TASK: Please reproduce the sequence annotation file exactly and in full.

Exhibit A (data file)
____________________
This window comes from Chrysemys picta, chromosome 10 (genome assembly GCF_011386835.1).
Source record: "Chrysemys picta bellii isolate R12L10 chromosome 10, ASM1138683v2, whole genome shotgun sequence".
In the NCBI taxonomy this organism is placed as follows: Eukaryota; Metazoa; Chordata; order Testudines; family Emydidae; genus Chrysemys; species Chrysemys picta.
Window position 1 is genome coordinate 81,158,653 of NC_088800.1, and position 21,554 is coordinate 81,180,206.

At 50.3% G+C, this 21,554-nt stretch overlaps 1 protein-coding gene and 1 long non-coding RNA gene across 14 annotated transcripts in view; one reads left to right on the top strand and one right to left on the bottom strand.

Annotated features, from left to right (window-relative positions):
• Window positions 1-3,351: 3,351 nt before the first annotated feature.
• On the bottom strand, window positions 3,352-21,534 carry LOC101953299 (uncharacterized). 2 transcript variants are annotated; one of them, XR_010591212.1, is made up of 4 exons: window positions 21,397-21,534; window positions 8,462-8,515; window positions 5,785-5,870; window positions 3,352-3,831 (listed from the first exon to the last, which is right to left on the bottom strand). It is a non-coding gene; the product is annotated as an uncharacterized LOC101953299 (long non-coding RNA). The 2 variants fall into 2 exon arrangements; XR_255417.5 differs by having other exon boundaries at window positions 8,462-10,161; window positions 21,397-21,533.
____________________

This window comes from Chrysemys picta, chromosome 10 (genome assembly GCF_011386835.1).
Source record: "Chrysemys picta bellii isolate R12L10 chromosome 10, ASM1138683v2, whole genome shotgun sequence".
In the NCBI taxonomy this organism is placed as follows: Eukaryota; Metazoa; Chordata; order Testudines; family Emydidae; genus Chrysemys; species Chrysemys picta.
Window position 1 is genome coordinate 81,158,653 of NC_088800.1, and position 21,554 is coordinate 81,180,206.

At 50.3% G+C, this 21,554-nt stretch overlaps 1 protein-coding gene and 1 long non-coding RNA gene across 14 annotated transcripts in view; one reads left to right on the top strand and one right to left on the bottom strand.

Annotated features, from left to right (window-relative positions):
• Window positions 1-3,351: 3,351 nt before the first annotated feature.
• On the bottom strand, window positions 3,352-21,534 carry LOC101953299 (uncharacterized). 2 transcript variants are annotated; one of them, XR_010591212.1, is made up of 4 exons: window positions 21,397-21,534; window positions 8,462-8,515; window positions 5,785-5,870; window positions 3,352-3,831 (listed from the first exon to the last, which is right to left on the bottom strand). It is a non-coding gene; the product is annotated as an uncharacterized LOC101953299 (long non-coding RNA). The 2 variants fall into 2 exon arrangements; XR_255417.5 differs by having other exon boundaries at window positions 8,462-10,161; window positions 21,397-21,533.